“Retail has become synonymous with digital bells and whistles,” says Strategy + Business. Retailers are using artificial intelligence to detect patterns and predict customer preferences, while augmented reality is enabling customers to try on clothes or test out room decor, and mobile apps are changing the way shoppers pay.
Regardless of the ways technology enhances today’s shopping experience, though, consumers are still coming away unsatisfied. Strategy + Business refers to it as an “experience disconnect”, a phenomenon in which companies promote their latest digital innovation but fall short when it comes to the aspects of customer experience that are the most meaningful.
According to a PwC Consumer Intelligence Series (CIS) survey, the human touch still matters. Check out some of their findings:
- 75% of survey respondents report that they want more human interaction in the future, not less.
- Nearly 3/4 of shoppers say customer experience is more important than price and product quality when it comes to purchasing decisions
- 65% of U.S. consumers say a positive experience with a brand is more influential than advertising.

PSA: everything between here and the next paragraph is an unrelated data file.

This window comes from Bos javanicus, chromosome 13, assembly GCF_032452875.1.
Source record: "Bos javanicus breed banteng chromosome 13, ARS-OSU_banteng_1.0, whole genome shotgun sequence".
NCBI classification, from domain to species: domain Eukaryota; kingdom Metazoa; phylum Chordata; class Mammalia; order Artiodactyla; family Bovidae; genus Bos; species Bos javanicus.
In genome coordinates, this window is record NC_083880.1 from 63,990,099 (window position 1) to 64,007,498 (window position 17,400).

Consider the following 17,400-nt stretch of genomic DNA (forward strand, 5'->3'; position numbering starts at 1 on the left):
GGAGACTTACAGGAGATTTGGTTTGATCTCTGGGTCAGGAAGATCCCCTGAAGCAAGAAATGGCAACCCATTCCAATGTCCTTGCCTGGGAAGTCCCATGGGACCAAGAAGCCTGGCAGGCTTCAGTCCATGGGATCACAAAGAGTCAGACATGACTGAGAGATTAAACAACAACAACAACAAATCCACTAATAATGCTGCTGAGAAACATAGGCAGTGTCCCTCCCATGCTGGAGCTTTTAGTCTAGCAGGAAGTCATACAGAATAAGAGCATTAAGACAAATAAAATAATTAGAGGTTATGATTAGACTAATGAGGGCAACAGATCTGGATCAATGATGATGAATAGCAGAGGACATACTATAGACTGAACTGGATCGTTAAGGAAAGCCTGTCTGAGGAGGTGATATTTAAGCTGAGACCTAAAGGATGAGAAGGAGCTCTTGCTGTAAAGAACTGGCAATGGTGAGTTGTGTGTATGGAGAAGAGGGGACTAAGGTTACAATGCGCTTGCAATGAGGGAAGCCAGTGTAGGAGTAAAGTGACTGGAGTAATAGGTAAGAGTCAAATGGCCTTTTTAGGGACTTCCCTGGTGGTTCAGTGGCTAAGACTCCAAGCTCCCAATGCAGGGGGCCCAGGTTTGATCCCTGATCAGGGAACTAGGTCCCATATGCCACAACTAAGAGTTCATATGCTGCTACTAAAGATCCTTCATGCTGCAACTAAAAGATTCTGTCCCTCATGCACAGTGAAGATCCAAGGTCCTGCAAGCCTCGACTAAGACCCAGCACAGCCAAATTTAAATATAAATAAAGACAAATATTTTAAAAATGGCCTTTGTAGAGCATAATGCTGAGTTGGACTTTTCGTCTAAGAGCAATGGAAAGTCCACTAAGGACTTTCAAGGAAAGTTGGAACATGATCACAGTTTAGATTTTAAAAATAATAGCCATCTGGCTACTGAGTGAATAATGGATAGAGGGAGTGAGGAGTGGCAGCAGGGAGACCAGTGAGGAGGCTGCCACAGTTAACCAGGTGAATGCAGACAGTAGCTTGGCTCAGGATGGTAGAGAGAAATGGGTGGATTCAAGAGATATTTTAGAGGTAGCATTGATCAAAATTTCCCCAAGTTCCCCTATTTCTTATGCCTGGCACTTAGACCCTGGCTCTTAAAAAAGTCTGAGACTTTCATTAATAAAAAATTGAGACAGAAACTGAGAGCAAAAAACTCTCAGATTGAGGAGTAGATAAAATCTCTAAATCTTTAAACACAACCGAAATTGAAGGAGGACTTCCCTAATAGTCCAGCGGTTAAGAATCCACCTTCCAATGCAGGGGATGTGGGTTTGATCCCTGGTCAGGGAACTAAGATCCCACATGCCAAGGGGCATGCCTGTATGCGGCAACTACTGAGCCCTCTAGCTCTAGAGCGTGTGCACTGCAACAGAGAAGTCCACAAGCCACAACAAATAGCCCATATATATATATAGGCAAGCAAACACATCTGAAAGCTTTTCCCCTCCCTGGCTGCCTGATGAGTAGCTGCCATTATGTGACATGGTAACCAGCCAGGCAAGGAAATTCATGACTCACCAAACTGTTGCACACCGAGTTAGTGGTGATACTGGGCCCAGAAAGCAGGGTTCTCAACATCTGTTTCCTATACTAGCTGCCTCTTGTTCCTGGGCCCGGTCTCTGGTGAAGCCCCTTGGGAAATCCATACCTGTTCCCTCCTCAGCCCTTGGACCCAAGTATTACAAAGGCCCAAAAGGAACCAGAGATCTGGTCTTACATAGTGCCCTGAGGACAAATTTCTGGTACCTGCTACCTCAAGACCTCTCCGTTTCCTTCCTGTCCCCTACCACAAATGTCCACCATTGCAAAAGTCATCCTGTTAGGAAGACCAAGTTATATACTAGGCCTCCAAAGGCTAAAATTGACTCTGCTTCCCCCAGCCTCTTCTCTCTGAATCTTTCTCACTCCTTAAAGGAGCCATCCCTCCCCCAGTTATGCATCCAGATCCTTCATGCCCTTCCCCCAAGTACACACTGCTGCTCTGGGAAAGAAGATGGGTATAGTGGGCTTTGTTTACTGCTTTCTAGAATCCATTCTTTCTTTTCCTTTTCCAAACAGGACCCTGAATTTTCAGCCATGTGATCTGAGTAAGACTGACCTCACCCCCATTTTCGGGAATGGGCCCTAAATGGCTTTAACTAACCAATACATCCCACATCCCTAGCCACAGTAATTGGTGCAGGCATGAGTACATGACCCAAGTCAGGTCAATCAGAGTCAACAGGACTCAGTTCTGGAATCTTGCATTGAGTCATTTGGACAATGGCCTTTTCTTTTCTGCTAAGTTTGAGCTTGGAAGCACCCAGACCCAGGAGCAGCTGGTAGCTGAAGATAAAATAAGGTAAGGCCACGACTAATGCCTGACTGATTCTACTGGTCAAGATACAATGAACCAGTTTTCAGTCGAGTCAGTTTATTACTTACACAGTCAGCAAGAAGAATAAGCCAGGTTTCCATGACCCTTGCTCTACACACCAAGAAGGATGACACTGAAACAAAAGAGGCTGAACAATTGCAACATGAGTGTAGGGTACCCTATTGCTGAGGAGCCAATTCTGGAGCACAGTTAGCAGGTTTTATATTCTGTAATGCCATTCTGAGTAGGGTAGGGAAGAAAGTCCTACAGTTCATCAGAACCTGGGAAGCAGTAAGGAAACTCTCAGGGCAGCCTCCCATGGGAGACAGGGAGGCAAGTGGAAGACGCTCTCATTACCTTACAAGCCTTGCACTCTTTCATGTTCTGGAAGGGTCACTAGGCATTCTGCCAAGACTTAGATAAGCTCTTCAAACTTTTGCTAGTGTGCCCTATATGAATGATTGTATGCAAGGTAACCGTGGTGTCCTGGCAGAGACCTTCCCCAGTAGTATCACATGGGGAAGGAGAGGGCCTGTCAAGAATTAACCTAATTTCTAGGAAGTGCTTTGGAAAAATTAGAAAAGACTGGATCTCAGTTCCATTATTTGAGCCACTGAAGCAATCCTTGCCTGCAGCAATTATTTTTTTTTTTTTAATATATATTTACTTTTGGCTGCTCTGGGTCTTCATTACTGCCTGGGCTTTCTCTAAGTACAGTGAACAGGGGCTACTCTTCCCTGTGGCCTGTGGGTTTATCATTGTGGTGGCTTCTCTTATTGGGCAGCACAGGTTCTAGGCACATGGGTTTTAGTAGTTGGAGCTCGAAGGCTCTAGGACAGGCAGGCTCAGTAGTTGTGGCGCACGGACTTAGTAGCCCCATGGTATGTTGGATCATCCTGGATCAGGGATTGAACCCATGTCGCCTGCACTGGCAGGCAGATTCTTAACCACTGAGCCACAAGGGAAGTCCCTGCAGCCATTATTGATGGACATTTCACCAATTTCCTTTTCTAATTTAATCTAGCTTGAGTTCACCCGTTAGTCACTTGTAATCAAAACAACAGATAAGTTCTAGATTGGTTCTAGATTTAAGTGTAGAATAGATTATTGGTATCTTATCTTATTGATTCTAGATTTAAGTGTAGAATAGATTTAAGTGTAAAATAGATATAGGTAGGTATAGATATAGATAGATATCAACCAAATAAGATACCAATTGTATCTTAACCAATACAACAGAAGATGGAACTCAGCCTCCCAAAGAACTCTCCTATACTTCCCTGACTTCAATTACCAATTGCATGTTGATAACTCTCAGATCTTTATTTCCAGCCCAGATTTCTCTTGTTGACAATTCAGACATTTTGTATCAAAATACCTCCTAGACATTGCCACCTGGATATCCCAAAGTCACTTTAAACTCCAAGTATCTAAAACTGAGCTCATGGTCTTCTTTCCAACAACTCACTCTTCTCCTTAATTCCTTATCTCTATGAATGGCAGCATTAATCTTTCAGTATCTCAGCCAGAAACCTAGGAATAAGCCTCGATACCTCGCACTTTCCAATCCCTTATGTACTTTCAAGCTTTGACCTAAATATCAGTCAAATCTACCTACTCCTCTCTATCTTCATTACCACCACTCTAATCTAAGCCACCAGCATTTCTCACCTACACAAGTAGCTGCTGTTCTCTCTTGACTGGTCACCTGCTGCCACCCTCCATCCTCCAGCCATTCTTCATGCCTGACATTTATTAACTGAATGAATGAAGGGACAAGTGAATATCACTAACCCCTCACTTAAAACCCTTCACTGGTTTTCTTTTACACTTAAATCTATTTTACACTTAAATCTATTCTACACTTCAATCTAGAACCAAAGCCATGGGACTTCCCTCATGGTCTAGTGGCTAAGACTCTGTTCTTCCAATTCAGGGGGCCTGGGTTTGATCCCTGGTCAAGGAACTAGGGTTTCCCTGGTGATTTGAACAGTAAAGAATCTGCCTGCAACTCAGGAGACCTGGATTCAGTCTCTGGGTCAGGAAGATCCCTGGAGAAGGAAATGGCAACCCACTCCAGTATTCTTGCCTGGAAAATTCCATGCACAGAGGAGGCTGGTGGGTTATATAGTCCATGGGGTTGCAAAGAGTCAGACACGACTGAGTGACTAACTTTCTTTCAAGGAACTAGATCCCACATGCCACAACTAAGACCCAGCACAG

As Strategy + Business points out, these statistics should serve as a wake-up call for retailers who are considering how to best engage with shoppers. While technology will remain an important component in the retailers’ ability to understand and predict customer behavior, keep in mind that none of the high-tech capabilities retailers are using would even be possible without people.
“Whether on the front lines or behind the scenes, it takes a veritable army of specialized staff — floor associates, data scientists, product designers, artificial intelligence experts, supply chain specialists, distribution center workers, and more, all operating in concert with technology — to delight customers with products and services they didn’t even know they wanted and keep them coming back.”
Source: Strategy + Business
“Now is a time of revival and reinvention for retailers able and willing to deliver the experience that customers increasingly demand,” explains Strategy + Business. Below are three ways they can make it happen:
1.Create a Community of Commerce
Savvy retailers recognize the importance of creating an environment where shoppers enjoy spending their time as much as their money.
“Liberated from being just an inventory repository, today’s reimagined store is a community of commerce — an outlet for product discovery, a forum to educate and entertain, and a channel to reinforce the brand.”
For example, in April 2018, Nordstrom opened a Manhattan boutique that caters solely to men. The retailer’s goal is to combine cutting-edge technology with old-school in-store service by offering everything from rag-snapping shoe shiners, digital screens that display custom-made jackets on an avatar of the shopper and sixteen tailors on staff to take care of alterations to an audio department with accessories such as headphones and a digital kiosk that quickly processes returns.